Costume Construction by Madison Anysz ’23

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Costume Construction by Madison Anysz ’23
Madison Anysz ’23

What started as a fascination with “being crafty” has become a passion for sewing and historical fashion, supported this year through her independent study in theater costume design.

’50s Cherry Dress
Using Vogue Patterns’ V1696, I created the perfect 1950s dress for one of my senior photo outfits. The pattern included darts on the bodice, a whipstitched hem and a red ribbon cinched around the top of the dress that ties at the back with a bow. I had to install a zipper on this dress for the second time, and having this ability is incredibly helpful. The cherry-patterned cotton is the only fabric on this page that was not thrifted. The lining and all of my accessories were purchased second-hand.

Photos courtesy of Four Mile Photography

Regency Ensemble
This is a Regency (1810s) ensemble that I created for a small get-together with a friend. The pattern I used is from S&S Patterns, and the fabric is actually from curtains that I thrifted. I hand-sewed the buttonholes and the ribbon around the waist for an effortless look (though it did take a lot of effort!).

The stays are Red Threaded’s short stays pattern made with yet another pair of thrifted curtains. I used zip ties for boning and a ruler that was cut and sanded down for the center front busk. I flossed the bones with embroidery thread for extra strength and decoration. When wearing dresses that require foundational garments such as corsets/stays, do not skip the step of wearing the right corset. It helps give your dress the right shape and figure that was popular in that era.

The final piece is the reticule (i.e., handbag). At this time in fashion history, the long, slim figure did not accommodate any pockets, so ladies carried bags filled with their belongings. I started with a four-paneled bag but I didn’t like the way it looked, so I ended up with three panels that held my fan, lipstick, phone and cash perfectly. I hand-stitched the ribbon and lace detail on each of the panels and lined the inside of the bag with a cream-colored bedsheet.

Green Stays
I made these stays by modifying the Ralph Pink Half-Boned Stays pattern. These were the second stays I had made at the time, the first being a red pair from the same pattern. I definitely improved and learned so much after my first attempt — using bias tape around the unfinished top edge rather than trying to whipstitch fraying fabric down, and adjusting the pattern to fit me better (especially where the grommet attaching the straps at the front lay).

If you would like to see the first pair, check out my submission to The Living Hand Spring 2021. I used zip ties for boning and a thrifted tablecloth for the fabric.

Plaid Tiered Skirt
When I first saw the roll of upholstery fabric at the thrift store, I knew I wanted a large, swooshy, tiered skirt. The hardest part of this construction was gathering each tier to fit perfectly to the one above it. One advantage I always find with plaid fabrics is I was able to make my cuts more even due to the straight lines in the pattern. Even hems were achieved by utilizing my new, fancy rolled-hem presser foot. To ensure that the skirt’s fastening wouldn’t pucker and come undone, I chose to add two snaps in addition to the hook-and-bar and single snap at the top of the closure. The skirt is surprisingly light and super fun to spin around in!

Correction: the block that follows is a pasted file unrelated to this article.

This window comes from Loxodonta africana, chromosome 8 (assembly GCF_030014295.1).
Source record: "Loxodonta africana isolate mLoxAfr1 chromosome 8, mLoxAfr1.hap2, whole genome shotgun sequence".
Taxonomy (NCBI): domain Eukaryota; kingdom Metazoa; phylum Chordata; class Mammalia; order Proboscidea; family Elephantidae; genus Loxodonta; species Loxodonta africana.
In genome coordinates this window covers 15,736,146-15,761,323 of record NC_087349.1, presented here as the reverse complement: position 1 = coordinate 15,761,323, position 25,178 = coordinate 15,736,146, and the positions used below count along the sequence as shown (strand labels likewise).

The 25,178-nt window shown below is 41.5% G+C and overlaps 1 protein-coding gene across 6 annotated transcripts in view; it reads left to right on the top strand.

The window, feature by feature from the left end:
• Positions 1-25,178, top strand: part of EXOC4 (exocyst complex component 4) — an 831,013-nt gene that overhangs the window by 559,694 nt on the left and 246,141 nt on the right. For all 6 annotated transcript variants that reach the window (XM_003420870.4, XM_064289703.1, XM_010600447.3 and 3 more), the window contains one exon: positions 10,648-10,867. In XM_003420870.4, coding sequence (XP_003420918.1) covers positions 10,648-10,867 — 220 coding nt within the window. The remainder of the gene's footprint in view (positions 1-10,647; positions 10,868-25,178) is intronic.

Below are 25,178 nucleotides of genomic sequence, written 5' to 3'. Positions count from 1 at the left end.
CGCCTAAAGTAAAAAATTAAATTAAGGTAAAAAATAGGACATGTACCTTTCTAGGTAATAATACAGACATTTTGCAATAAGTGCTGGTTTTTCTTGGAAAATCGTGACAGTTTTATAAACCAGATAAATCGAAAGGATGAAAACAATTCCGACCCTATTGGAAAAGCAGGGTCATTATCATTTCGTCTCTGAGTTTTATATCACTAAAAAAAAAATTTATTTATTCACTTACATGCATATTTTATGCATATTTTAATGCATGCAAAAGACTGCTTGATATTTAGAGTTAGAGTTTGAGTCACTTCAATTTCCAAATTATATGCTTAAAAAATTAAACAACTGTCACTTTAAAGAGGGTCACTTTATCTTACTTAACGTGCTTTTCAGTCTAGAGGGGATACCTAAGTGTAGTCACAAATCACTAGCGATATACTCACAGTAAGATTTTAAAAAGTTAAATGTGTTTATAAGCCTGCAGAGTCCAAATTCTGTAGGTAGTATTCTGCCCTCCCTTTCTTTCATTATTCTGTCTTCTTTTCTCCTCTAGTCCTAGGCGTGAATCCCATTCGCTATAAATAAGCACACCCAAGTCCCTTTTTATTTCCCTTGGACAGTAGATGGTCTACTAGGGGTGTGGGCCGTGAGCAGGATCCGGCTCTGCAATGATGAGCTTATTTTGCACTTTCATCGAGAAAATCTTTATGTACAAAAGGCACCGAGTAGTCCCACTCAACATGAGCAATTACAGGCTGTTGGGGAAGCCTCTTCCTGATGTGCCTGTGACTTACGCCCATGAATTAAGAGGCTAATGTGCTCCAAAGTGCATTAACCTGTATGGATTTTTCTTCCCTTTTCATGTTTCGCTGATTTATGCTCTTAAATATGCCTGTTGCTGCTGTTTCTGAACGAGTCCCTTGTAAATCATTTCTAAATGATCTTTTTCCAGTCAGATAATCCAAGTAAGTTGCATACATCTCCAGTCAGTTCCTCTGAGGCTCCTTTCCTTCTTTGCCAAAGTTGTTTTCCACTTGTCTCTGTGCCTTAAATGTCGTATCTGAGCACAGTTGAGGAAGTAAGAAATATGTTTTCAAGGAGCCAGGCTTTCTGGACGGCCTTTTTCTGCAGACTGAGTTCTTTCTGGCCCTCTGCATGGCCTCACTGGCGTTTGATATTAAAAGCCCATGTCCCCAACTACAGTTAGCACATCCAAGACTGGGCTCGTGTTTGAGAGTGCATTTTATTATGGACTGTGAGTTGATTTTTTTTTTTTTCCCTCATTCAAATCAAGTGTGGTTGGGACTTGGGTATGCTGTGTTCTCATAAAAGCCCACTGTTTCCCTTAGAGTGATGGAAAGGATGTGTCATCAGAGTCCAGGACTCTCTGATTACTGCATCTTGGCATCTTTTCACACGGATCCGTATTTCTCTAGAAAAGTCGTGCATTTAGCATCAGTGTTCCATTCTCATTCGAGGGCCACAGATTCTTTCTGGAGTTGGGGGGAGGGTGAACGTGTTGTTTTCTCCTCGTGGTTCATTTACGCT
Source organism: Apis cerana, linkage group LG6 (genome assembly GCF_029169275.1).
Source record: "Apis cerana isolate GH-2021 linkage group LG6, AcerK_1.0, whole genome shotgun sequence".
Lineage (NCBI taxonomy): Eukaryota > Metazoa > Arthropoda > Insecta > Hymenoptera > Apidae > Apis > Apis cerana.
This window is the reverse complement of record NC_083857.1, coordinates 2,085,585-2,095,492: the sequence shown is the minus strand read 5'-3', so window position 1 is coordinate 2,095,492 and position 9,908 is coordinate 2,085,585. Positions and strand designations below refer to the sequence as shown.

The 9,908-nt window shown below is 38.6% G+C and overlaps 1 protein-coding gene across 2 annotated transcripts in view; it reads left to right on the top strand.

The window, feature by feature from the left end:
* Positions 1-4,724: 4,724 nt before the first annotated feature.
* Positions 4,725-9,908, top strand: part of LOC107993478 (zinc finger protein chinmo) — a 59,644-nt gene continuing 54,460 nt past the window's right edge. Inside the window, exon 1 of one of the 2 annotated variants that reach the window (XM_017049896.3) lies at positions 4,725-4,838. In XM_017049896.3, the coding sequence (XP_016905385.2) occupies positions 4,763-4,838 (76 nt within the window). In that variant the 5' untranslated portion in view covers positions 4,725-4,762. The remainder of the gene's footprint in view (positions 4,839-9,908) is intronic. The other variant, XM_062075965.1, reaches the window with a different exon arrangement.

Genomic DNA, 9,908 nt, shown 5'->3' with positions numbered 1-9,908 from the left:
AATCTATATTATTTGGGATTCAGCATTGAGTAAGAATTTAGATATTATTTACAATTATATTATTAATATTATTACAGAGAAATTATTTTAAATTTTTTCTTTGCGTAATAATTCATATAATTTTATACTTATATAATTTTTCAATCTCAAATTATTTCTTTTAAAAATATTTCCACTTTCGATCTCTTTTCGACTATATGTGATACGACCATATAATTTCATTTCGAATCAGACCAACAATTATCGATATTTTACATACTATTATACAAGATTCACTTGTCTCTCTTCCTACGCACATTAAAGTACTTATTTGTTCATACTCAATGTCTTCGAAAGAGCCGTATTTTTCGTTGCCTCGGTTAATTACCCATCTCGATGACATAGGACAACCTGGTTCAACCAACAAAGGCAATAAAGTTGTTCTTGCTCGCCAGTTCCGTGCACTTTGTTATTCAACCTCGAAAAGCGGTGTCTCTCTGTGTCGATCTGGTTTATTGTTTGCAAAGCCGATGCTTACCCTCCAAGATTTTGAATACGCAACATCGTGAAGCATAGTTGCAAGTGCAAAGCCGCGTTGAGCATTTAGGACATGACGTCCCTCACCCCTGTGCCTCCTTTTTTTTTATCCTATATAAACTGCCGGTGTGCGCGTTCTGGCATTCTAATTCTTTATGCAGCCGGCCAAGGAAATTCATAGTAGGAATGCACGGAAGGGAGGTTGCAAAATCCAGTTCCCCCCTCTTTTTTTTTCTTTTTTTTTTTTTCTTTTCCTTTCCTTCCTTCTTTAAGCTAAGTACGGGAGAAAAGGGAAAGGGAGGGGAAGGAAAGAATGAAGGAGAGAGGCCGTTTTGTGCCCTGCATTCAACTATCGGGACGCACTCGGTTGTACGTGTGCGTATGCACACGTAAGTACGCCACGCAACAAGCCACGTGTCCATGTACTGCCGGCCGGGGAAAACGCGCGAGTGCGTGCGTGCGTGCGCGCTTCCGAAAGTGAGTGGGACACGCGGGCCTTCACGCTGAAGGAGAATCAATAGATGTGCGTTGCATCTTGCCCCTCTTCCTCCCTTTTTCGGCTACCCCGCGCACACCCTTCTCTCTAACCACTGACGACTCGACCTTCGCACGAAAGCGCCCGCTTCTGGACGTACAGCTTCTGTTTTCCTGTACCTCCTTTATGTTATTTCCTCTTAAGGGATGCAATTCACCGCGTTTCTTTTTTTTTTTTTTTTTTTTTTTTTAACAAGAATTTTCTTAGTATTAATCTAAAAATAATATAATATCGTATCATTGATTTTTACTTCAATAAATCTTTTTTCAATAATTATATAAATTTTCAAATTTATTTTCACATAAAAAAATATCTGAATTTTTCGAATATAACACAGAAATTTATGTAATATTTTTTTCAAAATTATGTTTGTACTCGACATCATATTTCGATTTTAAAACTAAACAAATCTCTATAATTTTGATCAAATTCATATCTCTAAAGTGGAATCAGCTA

Lace Apron
This green, blue and yellow plaid fabric was so whimsical I needed it to become an apron immediately. I drafted a simple pattern, adding extra width at the top to accommodate pleats. I whipstitched the free end of the waistband, pinned out the pleat pattern, and rolled any loose hems. The hardest part about the creation of this apron was the pleated lace trim. I decided to box-pleat the lace for the perfect touch. It took a very long time, and my fingertips were scorched several times, but it was well worth it in the end! Wear with a petticoat for extra fluff.

About Madison Anysz ’23

I have always had a fascination with costumes and clothing but especially with being crafty. Experimenting with different materials I could put together to create something new ended up with my grandma gifting me a sewing machine in sixth grade. From there, my passion for sewing instantly flourished, but I didn’t get into historical sewing until around the middle of 2020. Seeing images and portraits of antique dresses and all the crazy styles that were popular intrigued me so much: people — just like me — actually wore that back then? So I said “Why not?” and dove headfirst into the wonder and elegance that is fashion history.

I’ve learned so much since I first started sewing and want to continue to learn more! I am helping out with the costumes backstage during the school play and musical; and I am undertaking an independent study this year, supervised by drama teachers Jason Sharp and Abbey Maxwell, that focuses on costumes for the theater. I hope to major in costume technology, which focuses on the technical elements of making a costume for theater.

Photo courtesy of Four Mile Photography